Antitumour Efficacy of the Novel Chemotherapeutic Agent Coramsine is Potentiated by Cotreatment With CpG-Containing Oligodeoxynucleotides

Robbert Van Der Most, Robyn Himbeck, S. Aarons, S.J. Carter, Irma Larma, Cleo Robinson, Andrew Currie, Richard Lake

Research output: Contribution to journalArticlepeer-review

22 Citations (Scopus)

Abstract

Coramsine is a novel chemotherapeutic agent isolated from Solanum linnaeanum (devil's apple). Topical treatment provides clinical benefit for skin tumors. To evaluate the potential broader applicability of the drug, its in vivo anticancer efficacy in a murine model of malignant mesothelioma and its mode of action were investigated. Systemic administration of coramsine slowed tumor growth and prolonged survival time. Importantly, the antitumor efficacy of coramsine was enhanced when treatment was combined with stimulation of innate immunity using unmethylated CpG-containing oligodeoxynucleotides (ODNs). Combination treatment further slowed tumor growth and provided a survival benefit. Coramsine seems to kill tumor cells by direct cell lysis. Using 2 different assays to detect apoptosis (caspase activation and DNA fragmentation), we found no evidence that coramsine induces any form of programmed cell death. The fact that the efficacy of coramsine is potentiated by CpG ODNs suggests that coramsine-induced cell death is an immunologic null event.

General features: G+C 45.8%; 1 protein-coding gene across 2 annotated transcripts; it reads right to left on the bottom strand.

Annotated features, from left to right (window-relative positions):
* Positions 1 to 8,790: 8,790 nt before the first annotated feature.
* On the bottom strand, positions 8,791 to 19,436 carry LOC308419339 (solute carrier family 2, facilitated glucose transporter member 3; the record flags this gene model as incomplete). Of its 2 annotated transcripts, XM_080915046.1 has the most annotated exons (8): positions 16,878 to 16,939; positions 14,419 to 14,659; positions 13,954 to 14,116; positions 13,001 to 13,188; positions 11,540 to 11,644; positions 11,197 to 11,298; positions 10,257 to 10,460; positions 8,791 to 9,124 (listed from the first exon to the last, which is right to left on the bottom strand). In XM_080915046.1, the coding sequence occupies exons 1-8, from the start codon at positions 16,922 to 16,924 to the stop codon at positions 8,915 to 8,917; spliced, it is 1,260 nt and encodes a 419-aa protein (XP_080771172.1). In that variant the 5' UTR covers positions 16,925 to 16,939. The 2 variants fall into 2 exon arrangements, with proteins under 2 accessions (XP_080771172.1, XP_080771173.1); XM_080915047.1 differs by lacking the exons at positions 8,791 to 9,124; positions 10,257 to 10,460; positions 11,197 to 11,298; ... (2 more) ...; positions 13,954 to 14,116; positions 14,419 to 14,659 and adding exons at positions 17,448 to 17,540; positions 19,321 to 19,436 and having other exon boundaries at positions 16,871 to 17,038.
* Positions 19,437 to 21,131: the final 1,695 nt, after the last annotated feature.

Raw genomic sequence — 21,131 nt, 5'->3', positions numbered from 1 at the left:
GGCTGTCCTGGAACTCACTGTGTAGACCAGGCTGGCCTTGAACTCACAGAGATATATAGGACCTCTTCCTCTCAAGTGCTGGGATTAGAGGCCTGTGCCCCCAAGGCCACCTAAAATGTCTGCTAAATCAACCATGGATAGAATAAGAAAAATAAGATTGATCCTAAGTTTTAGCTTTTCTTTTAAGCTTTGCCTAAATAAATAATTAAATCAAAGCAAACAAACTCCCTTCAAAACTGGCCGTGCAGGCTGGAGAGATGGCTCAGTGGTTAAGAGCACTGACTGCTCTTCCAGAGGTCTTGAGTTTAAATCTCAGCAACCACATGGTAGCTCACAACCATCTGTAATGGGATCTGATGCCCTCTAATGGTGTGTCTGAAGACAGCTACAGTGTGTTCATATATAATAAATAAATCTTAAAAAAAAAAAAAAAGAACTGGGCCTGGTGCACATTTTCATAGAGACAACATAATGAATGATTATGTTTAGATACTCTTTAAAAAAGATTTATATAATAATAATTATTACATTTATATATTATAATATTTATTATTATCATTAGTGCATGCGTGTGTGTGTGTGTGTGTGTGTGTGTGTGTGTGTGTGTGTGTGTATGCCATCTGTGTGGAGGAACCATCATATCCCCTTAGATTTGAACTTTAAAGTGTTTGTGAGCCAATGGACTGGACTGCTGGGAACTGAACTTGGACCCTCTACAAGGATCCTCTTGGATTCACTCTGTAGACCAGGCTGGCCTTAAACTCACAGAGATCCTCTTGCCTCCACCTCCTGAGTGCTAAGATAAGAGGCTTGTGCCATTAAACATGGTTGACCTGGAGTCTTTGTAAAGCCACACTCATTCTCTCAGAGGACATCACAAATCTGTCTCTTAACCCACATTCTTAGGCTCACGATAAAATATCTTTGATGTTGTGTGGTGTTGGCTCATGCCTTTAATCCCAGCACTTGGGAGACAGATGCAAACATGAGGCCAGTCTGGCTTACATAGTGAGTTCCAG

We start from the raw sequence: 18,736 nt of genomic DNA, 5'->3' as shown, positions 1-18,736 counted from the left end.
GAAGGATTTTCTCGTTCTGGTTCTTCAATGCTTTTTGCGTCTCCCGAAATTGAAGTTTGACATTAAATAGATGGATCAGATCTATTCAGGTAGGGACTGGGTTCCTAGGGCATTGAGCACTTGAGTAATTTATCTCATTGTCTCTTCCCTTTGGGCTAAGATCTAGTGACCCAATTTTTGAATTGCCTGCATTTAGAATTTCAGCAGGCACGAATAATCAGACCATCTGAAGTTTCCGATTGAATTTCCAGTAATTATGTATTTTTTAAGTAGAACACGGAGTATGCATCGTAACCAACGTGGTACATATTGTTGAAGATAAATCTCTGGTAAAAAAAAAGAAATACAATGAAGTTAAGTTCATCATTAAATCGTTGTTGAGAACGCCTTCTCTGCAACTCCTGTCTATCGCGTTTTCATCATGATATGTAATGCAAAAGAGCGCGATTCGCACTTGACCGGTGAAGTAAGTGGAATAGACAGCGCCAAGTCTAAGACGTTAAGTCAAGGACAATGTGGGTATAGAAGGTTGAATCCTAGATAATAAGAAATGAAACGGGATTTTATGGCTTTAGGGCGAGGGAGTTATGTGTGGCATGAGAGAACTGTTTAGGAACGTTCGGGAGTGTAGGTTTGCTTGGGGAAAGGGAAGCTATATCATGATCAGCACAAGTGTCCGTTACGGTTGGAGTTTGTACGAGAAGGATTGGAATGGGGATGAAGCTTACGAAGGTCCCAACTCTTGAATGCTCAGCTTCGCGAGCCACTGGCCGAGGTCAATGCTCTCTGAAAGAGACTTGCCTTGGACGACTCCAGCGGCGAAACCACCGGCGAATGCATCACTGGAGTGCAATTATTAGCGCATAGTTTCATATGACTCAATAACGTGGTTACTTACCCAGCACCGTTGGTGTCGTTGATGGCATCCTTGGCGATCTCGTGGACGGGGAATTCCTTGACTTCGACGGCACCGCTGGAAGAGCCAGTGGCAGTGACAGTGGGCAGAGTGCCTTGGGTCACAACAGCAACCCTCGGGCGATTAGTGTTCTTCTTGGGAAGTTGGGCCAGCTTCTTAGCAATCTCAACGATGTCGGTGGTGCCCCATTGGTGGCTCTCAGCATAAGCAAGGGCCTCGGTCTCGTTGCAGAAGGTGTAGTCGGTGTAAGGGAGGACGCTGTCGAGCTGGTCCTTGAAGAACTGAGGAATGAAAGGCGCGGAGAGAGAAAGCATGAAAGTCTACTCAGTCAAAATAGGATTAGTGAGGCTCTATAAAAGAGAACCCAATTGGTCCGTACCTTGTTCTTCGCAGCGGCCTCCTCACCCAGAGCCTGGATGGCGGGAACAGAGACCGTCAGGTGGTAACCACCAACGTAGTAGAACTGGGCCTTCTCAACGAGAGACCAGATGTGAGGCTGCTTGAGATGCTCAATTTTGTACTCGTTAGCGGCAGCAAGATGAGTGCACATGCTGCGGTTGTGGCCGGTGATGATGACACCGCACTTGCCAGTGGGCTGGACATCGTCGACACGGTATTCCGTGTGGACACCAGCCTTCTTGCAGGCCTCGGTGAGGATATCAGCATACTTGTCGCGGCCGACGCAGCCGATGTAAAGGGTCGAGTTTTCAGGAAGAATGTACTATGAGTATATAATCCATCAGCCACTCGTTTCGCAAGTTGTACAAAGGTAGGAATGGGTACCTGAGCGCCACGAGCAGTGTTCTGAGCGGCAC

Original languageEnglish
Pages (from-to)134-142
JournalJournal of Immunotherapy
Volume29
Issue number2
DOIs
Publication statusPublished - 2006

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